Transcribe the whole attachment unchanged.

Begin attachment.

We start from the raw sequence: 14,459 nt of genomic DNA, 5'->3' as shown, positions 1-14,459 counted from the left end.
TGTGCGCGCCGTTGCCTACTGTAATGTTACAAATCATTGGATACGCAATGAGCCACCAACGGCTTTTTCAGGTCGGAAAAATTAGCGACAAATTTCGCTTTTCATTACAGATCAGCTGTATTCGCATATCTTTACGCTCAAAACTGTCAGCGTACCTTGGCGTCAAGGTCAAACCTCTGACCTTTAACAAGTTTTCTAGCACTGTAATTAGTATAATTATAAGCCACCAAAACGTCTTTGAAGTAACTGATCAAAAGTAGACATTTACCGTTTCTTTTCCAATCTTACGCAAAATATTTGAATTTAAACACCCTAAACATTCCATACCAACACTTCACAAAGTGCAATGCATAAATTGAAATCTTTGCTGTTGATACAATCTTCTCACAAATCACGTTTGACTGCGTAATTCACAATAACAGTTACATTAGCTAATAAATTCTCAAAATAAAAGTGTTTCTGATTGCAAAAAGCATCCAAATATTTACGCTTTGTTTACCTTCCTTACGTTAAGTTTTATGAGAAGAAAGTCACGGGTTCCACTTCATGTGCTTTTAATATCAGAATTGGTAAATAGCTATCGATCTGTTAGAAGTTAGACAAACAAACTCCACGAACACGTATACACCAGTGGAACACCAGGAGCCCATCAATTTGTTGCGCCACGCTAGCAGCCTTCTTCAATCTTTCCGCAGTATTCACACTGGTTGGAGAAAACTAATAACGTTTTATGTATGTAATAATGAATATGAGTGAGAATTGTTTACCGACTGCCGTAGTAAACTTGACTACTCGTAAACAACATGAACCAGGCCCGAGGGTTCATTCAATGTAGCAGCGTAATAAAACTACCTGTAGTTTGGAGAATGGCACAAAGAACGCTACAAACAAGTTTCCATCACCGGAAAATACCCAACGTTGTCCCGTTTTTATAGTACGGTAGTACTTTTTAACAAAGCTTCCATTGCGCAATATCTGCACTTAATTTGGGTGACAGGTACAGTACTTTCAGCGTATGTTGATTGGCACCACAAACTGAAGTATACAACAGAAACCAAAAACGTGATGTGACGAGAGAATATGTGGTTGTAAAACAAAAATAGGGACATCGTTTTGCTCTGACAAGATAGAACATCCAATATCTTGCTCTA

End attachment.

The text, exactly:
We start from the raw sequence: 14,459 nt of genomic DNA, 5'->3' as shown, positions 1-14,459 counted from the left end.
TGTGCGCGCCGTTGCCTACTGTAATGTTACAAATCATTGGATACGCAATGAGCCACCAACGGCTTTTTCAGGTCGGAAAAATTAGCGACAAATTTCGCTTTTCATTACAGATCAGCTGTATTCGCATATCTTTACGCTCAAAACTGTCAGCGTACCTTGGCGTCAAGGTCAAACCTCTGACCTTTAACAAGTTTTCTAGCACTGTAATTAGTATAATTATAAGCCACCAAAACGTCTTTGAAGTAACTGATCAAAAGTAGACATTTACCGTTTCTTTTCCAATCTTACGCAAAATATTTGAATTTAAACACCCTAAACATTCCATACCAACACTTCACAAAGTGCAATGCATAAATTGAAATCTTTGCTGTTGATACAATCTTCTCACAAATCACGTTTGACTGCGTAATTCACAATAACAGTTACATTAGCTAATAAATTCTCAAAATAAAAGTGTTTCTGATTGCAAAAAGCATCCAAATATTTACGCTTTGTTTACCTTCCTTACGTTAAGTTTTATGAGAAGAAAGTCACGGGTTCCACTTCATGTGCTTTTAATATCAGAATTGGTAAATAGCTATCGATCTGTTAGAAGTTAGACAAACAAACTCCACGAACACGTATACACCAGTGGAACACCAGGAGCCCATCAATTTGTTGCGCCACGCTAGCAGCCTTCTTCAATCTTTCCGCAGTATTCACACTGGTTGGAGAAAACTAATAACGTTTTATGTATGTAATAATGAATATGAGTGAGAATTGTTTACCGACTGCCGTAGTAAACTTGACTACTCGTAAACAACATGAACCAGGCCCGAGGGTTCATTCAATGTAGCAGCGTAATAAAACTACCTGTAGTTTGGAGAATGGCACAAAGAACGCTACAAACAAGTTTCCATCACCGGAAAATACCCAACGTTGTCCCGTTTTTATAGTACGGTAGTACTTTTTAACAAAGCTTCCATTGCGCAATATCTGCACTTAATTTGGGTGACAGGTACAGTACTTTCAGCGTATGTTGATTGGCACCACAAACTGAAGTATACAACAGAAACCAAAAACGTGATGTGACGAGAGAATATGTGGTTGTAAAACAAAAATAGGGACATCGTTTTGCTCTGACAAGATAGAACATCCAATATCTTGCTCTA